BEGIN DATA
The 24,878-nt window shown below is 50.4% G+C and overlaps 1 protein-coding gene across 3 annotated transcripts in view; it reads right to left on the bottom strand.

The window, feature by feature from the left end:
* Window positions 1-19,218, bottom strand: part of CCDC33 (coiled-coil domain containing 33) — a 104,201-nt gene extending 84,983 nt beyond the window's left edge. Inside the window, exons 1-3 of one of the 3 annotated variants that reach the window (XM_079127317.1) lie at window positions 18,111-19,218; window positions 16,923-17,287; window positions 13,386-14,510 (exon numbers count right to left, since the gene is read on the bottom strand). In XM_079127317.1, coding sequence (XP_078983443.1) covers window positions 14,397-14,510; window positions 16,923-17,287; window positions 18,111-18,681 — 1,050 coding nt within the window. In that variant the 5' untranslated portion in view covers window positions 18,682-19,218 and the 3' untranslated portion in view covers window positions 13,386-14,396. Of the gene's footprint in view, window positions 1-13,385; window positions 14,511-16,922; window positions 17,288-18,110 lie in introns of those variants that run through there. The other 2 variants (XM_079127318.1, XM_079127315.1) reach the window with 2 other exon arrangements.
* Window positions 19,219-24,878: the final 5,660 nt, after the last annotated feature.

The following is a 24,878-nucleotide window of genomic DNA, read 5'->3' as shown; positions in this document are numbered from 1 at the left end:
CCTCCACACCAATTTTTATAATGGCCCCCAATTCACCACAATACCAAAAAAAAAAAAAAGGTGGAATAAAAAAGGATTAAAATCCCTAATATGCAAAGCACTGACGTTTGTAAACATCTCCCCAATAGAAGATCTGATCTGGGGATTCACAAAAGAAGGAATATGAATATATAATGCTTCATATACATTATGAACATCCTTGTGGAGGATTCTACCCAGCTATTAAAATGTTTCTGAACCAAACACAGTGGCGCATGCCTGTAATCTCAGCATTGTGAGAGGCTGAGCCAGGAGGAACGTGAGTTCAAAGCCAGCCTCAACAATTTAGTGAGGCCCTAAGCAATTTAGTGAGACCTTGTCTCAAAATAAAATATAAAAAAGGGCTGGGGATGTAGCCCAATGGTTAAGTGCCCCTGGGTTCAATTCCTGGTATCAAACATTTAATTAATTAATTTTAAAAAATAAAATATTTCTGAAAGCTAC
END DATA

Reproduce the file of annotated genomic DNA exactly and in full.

The 24,878-nt window shown below is 50.4% G+C and overlaps 1 protein-coding gene across 3 annotated transcripts in view; it reads right to left on the bottom strand.

The window, feature by feature from the left end:
* Window positions 1-19,218, bottom strand: part of CCDC33 (coiled-coil domain containing 33) — a 104,201-nt gene extending 84,983 nt beyond the window's left edge. Inside the window, exons 1-3 of one of the 3 annotated variants that reach the window (XM_079127317.1) lie at window positions 18,111-19,218; window positions 16,923-17,287; window positions 13,386-14,510 (exon numbers count right to left, since the gene is read on the bottom strand). In XM_079127317.1, coding sequence (XP_078983443.1) covers window positions 14,397-14,510; window positions 16,923-17,287; window positions 18,111-18,681 — 1,050 coding nt within the window. In that variant the 5' untranslated portion in view covers window positions 18,682-19,218 and the 3' untranslated portion in view covers window positions 13,386-14,396. Of the gene's footprint in view, window positions 1-13,385; window positions 14,511-16,922; window positions 17,288-18,110 lie in introns of those variants that run through there. The other 2 variants (XM_079127318.1, XM_079127315.1) reach the window with 2 other exon arrangements.
* Window positions 19,219-24,878: the final 5,660 nt, after the last annotated feature.

The following is a 24,878-nucleotide window of genomic DNA, read 5'->3' as shown; positions in this document are numbered from 1 at the left end:
CCTCCACACCAATTTTTATAATGGCCCCCAATTCACCACAATACCAAAAAAAAAAAAAAGGTGGAATAAAAAAGGATTAAAATCCCTAATATGCAAAGCACTGACGTTTGTAAACATCTCCCCAATAGAAGATCTGATCTGGGGATTCACAAAAGAAGGAATATGAATATATAATGCTTCATATACATTATGAACATCCTTGTGGAGGATTCTACCCAGCTATTAAAATGTTTCTGAACCAAACACAGTGGCGCATGCCTGTAATCTCAGCATTGTGAGAGGCTGAGCCAGGAGGAACGTGAGTTCAAAGCCAGCCTCAACAATTTAGTGAGGCCCTAAGCAATTTAGTGAGACCTTGTCTCAAAATAAAATATAAAAAAGGGCTGGGGATGTAGCCCAATGGTTAAGTGCCCCTGGGTTCAATTCCTGGTATCAAACATTTAATTAATTAATTTTAAAAAATAAAATATTTCTGAAAGCTAC